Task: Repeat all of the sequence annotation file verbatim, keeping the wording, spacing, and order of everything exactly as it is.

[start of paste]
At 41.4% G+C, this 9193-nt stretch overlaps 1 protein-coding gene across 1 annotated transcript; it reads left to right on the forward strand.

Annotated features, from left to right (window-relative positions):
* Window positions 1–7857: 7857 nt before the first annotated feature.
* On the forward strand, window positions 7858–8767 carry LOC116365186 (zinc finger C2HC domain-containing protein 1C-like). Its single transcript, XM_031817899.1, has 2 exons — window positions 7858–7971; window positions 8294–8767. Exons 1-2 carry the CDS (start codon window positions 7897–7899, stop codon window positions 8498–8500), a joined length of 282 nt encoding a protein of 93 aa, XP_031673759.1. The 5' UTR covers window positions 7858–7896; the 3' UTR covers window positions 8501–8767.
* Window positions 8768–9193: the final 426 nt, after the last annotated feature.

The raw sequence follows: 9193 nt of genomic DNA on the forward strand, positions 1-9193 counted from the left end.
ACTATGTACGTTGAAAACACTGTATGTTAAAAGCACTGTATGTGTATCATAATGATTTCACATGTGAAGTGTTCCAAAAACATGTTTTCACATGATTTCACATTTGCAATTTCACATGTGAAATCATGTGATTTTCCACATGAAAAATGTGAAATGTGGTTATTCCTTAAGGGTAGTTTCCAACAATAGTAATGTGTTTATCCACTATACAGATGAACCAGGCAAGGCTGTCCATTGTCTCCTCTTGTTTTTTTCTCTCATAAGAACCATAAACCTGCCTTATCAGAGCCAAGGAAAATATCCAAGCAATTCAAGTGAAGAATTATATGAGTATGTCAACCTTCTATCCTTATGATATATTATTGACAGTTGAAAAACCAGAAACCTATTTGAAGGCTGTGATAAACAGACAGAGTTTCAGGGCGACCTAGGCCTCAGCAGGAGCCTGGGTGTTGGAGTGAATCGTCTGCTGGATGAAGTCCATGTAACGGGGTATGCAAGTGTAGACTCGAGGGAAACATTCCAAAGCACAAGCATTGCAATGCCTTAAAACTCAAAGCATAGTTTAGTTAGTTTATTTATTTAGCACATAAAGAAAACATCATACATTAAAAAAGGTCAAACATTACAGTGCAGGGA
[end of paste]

At 41.4% G+C, this 9193-nt stretch overlaps 1 protein-coding gene across 1 annotated transcript; it reads left to right on the forward strand.

Annotated features, from left to right (window-relative positions):
* Window positions 1–7857: 7857 nt before the first annotated feature.
* On the forward strand, window positions 7858–8767 carry LOC116365186 (zinc finger C2HC domain-containing protein 1C-like). Its single transcript, XM_031817899.1, has 2 exons — window positions 7858–7971; window positions 8294–8767. Exons 1-2 carry the CDS (start codon window positions 7897–7899, stop codon window positions 8498–8500), a joined length of 282 nt encoding a protein of 93 aa, XP_031673759.1. The 5' UTR covers window positions 7858–7896; the 3' UTR covers window positions 8501–8767.
* Window positions 8768–9193: the final 426 nt, after the last annotated feature.

The raw sequence follows: 9193 nt of genomic DNA on the forward strand, positions 1-9193 counted from the left end.
ACTATGTACGTTGAAAACACTGTATGTTAAAAGCACTGTATGTGTATCATAATGATTTCACATGTGAAGTGTTCCAAAAACATGTTTTCACATGATTTCACATTTGCAATTTCACATGTGAAATCATGTGATTTTCCACATGAAAAATGTGAAATGTGGTTATTCCTTAAGGGTAGTTTCCAACAATAGTAATGTGTTTATCCACTATACAGATGAACCAGGCAAGGCTGTCCATTGTCTCCTCTTGTTTTTTTCTCTCATAAGAACCATAAACCTGCCTTATCAGAGCCAAGGAAAATATCCAAGCAATTCAAGTGAAGAATTATATGAGTATGTCAACCTTCTATCCTTATGATATATTATTGACAGTTGAAAAACCAGAAACCTATTTGAAGGCTGTGATAAACAGACAGAGTTTCAGGGCGACCTAGGCCTCAGCAGGAGCCTGGGTGTTGGAGTGAATCGTCTGCTGGATGAAGTCCATGTAACGGGGTATGCAAGTGTAGACTCGAGGGAAACATTCCAAAGCACAAGCATTGCAATGCCTTAAAACTCAAAGCATAGTTTAGTTAGTTTATTTATTTAGCACATAAAGAAAACATCATACATTAAAAAAGGTCAAACATTACAGTGCAGGGA